UKH

Why Do We Pay the BMC A Membership Fee?

Why do we join the BMC? To get great climbing and travel insurance right?

It's surely not to help local climbing groups to replace old bolts or to fund youngsters in their climbing competition hopes, or the multitude of other projects that the BMC are engaged in like helping Tom Ripley and friends go on their first Himalyan expedition. No one joins to help the fund the BMC Technical committee that gives advice about gear and safety, or to help the BMC publish first class guidebooks, or preserve our climbing heritage.

A very cynical view of course. I joined for all the above reasons, but fundamentally we have to have a professional team represent us, you and me, when access to the UK's crags goes wrong. Access to climbing areas is crucial to all of us and is one of the most important jobs the BMC does.

So what have the BMC done for us on the access front recently?

Cilan Head, North Wales

The Cilan Crags of the Lleyn Peninsula, 233 kb
The Cilan Crags of the Lleyn Peninsula
© Jack Geldard
As Gogarth is to Anglesey, so Cilan is to the Lleyn. The showpiece of the area with big, bold lines in a beautiful and adventurous setting. Just don't expect to queue. UKC Chief Editor, Jack Geldard's favourite crag.

What was the problem?

Cilan Head is great for birds as well as climbers, and these two animals can co-exist if they show each other respect. Climbing was restricted from 1st March until mid-August, a big chunk of time especially as that period is great for sea cliff climbing.

How was it resolved?

Pat Littlejohn, who loves climbing on Cilan Head, and Elfyn Jones, the BMC's Welsh Officer went out on a boat with people from the RSPB and the Countryside Council for Wales. They observed where the birds are nesting and as a consequence have derestricted a third of the western part of Cilan Head, and shortened the restrictions on the rest of Cilan Head.

Dinorwig slate quarries,North Wales

Tom Brigg's battling his way up Where are my sensible shoes., 222 kb
Tom Brigg's battling his way up Where are my sensible shoes.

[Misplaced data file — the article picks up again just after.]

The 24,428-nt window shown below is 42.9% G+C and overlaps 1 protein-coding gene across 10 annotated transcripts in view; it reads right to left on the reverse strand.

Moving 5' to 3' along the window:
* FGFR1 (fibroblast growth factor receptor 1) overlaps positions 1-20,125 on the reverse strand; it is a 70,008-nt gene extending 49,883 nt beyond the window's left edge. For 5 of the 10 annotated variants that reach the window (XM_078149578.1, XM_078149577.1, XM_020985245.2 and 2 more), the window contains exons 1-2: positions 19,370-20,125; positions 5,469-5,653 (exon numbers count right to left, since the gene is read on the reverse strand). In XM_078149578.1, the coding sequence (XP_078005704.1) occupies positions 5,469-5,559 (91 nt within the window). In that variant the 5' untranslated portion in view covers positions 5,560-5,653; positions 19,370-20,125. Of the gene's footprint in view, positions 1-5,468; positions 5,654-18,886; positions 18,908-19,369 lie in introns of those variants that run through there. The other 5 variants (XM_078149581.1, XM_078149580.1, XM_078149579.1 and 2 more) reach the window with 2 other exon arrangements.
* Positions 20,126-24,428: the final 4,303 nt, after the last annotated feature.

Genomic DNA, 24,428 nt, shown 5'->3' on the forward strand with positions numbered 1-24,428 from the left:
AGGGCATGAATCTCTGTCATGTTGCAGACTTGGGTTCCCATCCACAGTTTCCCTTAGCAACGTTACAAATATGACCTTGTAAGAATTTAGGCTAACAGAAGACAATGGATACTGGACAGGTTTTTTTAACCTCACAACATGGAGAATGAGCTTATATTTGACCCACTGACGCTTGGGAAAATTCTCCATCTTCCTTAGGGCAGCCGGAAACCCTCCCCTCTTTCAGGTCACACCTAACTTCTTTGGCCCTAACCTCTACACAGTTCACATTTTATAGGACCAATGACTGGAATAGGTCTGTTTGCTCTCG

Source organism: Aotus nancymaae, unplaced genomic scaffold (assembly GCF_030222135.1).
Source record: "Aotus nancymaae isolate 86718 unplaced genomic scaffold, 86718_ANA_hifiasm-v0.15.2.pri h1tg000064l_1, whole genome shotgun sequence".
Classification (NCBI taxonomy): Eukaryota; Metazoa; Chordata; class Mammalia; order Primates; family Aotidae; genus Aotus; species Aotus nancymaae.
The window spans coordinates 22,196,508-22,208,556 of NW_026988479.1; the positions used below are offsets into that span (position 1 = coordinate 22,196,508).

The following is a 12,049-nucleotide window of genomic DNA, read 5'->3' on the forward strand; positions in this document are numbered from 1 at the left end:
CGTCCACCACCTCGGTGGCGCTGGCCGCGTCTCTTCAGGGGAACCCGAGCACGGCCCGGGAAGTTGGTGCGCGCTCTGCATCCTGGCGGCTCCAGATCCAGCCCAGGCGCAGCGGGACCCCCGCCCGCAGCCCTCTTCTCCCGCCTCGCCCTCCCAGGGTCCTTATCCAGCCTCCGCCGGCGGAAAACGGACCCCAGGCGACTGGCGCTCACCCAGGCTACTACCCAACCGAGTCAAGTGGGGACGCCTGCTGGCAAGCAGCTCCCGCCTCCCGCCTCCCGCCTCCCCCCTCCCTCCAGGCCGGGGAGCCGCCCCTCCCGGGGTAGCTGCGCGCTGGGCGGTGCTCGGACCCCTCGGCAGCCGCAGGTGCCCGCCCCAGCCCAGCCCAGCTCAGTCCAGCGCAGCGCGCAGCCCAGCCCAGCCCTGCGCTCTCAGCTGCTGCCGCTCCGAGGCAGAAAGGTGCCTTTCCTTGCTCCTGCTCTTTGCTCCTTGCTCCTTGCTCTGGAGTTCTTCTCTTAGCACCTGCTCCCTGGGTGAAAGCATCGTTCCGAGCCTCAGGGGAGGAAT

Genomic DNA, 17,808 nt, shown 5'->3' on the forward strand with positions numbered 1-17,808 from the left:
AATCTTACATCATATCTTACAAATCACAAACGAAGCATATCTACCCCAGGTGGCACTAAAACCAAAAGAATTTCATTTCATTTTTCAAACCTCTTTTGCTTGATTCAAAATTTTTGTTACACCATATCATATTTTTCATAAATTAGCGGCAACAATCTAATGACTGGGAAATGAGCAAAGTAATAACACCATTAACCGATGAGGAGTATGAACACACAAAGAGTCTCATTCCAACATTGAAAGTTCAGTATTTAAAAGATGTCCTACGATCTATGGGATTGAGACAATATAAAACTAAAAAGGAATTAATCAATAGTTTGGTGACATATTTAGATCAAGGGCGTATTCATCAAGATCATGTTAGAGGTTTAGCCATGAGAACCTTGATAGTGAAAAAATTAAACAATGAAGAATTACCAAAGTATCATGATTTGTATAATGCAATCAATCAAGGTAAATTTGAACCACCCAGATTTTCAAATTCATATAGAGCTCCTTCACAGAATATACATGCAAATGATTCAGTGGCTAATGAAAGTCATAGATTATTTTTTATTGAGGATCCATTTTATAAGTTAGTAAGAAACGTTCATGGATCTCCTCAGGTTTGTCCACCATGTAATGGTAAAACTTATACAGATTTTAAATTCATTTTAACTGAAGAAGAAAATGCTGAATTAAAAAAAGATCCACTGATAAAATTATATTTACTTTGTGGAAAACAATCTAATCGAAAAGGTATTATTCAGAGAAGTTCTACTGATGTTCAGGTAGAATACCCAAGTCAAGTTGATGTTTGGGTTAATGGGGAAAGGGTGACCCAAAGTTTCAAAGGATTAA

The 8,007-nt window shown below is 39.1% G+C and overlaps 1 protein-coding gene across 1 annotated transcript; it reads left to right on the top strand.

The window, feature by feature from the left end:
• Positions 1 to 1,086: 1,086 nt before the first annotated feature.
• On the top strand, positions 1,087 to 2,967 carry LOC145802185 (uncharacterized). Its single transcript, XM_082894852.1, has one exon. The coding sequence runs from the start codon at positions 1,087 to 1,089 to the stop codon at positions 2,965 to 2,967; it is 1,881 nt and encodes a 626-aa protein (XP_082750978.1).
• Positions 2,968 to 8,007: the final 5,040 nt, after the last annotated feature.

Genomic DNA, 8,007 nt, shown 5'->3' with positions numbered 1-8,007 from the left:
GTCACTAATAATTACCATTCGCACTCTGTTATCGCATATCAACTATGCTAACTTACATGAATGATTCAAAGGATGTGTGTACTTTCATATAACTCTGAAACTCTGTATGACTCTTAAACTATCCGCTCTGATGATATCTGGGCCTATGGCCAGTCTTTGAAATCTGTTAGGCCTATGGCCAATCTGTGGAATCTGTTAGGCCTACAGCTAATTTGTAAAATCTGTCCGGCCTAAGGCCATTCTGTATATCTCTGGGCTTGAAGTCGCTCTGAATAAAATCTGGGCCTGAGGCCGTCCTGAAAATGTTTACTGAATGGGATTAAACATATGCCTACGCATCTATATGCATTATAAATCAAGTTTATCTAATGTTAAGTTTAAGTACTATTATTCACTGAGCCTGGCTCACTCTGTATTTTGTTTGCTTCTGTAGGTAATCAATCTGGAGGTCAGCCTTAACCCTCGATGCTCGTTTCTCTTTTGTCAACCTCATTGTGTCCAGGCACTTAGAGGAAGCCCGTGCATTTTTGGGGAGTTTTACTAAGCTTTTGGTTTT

The most important quarried slate climbing in the UK with hundreds of routes of all grades situated in the heart of North Wales. Steeped in climbing and local history. A unique place to climb and much loved.

What was the problem?

Climbing on the slate is very popular, especially where there are low-grade sport routes at Dali's Hole and similar. The whole area is owned by First Hydro who are concerned about liability issues. Fences were erected and there were several incidents with security people. First Hydro were also concerned about non-climbing visitors following climbers to steep and exposed ground where they would be at risk.

How was it resolved?

Negotiations are on -going with the very receptive First Hydro (who are pro-climbers) and access to the slate is assured. Elfyn Jones says that there is reduced tension between climbers, security staff and First Hydro. There should be an agreement soon about Dali's Hole.

Fairy Cave Quarry, Somerset

Tim Styles on Jiggery Pokery (VS 5a), Fairy Cave Quarry, 210 kb
Tim Styles on Jiggery Pokery (VS 5a), Fairy Cave Quarry
© timstyles, May 2004
Fairy Cave Quarry is a large limestone quarry which features a selection of very good quality 40 to 45 metre high slabs. The quarry is very quick drying and whilst the main areas face north, they get the sun from May to August. There is also an assortment of areas facing west and east. Recommended routes: Rob's Crack (VS), Glacial Point (E4), Strictly Ballroom (E2), Moving Target (E3).

What was the problem?

Again this is a situation where the owners are concerned about liability if a climber is injured or killed, and sometimes in situations like this climbing can be banned outright.

How was it resolved?

Ian Butterworth, BMC SW Access Rep for Mendips & Somerset is now part of the Fairy Cave Management Committee and along with cavers works with the landowners on access. First off the area has been added to the BMC's third party liability insurance so that the landowners are not as risk from claims. Second an access agreement has been negotiated for climbers. Climbers can get the combination to the locked access gate, and along with cavers are the only people allowed within the area of the cliff that is fenced. Climbers must look after the area, keep it clean, and respect the wildlife and plants, the area is an SSSI (Special Site of Scientific Interest). This agreement is for a 12 month trial period.